Corrections is considering turning two youth units into COVID-19 quarantine facilities.
It's a bitter pill to swallow for the Christchurch facility where a garden grown by inmates, a crucial part of their rehabilitation, will be lost.
For the last three years, volunteer Brownwyn Adams-Hooper has gardened with inmates at the youth facility of Christchurch Men's Prison.
"I go into the unit for one afternoon a week for three hours. In that three hours we are out in the garden," she says.
They're yielding results good enough to win awards at agricultural shows. It's a small, but important part of prisoners' rehabilitation - and it's about to be taken away.
"It's gonna put them backwards; I can't see one positive thing to come out of it," says Adams-Hooper.
Corrections is considering disbanding two youth facilities to make way for COVID-19 quarantine facilities.
There are concerns the inmates will be absorbed into prison.
"These are 18-year-old guys who are going to have to go in what's called mainstream," says Cosmo Jeffery, co-president of the Howard League. "Mainstream is where they've got experienced older prisoners who know the system who don't really care about other things."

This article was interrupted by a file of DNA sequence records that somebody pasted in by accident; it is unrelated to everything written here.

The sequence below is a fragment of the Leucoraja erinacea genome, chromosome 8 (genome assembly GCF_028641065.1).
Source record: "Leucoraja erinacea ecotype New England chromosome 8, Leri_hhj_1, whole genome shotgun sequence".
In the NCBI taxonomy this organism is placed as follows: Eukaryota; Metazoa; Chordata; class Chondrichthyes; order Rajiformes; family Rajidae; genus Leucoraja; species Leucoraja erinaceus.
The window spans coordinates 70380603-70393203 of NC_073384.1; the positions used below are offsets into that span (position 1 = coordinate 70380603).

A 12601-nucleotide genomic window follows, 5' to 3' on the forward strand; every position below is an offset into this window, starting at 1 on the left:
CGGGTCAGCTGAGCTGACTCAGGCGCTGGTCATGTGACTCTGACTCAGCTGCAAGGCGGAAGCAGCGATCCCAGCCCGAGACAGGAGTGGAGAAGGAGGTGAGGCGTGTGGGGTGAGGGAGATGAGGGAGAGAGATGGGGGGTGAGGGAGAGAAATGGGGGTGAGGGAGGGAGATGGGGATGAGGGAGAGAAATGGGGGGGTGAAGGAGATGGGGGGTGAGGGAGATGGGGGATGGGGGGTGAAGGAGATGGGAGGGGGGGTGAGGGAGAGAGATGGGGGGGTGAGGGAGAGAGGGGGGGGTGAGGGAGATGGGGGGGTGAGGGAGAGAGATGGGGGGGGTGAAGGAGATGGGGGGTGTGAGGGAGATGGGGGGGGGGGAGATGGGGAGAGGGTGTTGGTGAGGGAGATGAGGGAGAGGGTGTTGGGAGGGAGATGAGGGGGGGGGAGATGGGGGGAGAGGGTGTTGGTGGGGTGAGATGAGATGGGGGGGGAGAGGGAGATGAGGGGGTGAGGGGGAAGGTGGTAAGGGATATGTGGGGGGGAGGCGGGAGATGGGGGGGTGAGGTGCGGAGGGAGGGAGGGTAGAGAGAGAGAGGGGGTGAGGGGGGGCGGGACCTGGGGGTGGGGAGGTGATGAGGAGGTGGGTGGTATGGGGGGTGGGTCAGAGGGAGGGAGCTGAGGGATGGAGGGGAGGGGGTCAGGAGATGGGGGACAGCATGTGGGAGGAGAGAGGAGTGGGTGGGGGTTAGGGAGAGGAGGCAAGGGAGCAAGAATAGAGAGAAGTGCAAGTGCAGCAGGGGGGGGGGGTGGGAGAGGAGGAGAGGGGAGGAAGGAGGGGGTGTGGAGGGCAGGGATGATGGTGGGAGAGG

Cosmo Jeffery would know - he's spent two years there himself.
"I know how lonely and how stressful and how incredibly dehumanising it is," he says.
Kathy Basire, Jeffery's fellow co-president, says "they're not taking into account their own policy, which is that under-20-year-olds are not placed in mainstream and that they have special needs that adults don't have".
Corrections says it's a difficult "trade-off" to keep everyone safe from COVID-19 and doesn't mean the young men will automatically be placed in the mainstream adult prison.
"I can understand why they need a COVID isolation unit," says Adams-Hooper.
Adams-Hooper just can't understand why it has to come at the cost of the garden that has helped so many young men grow.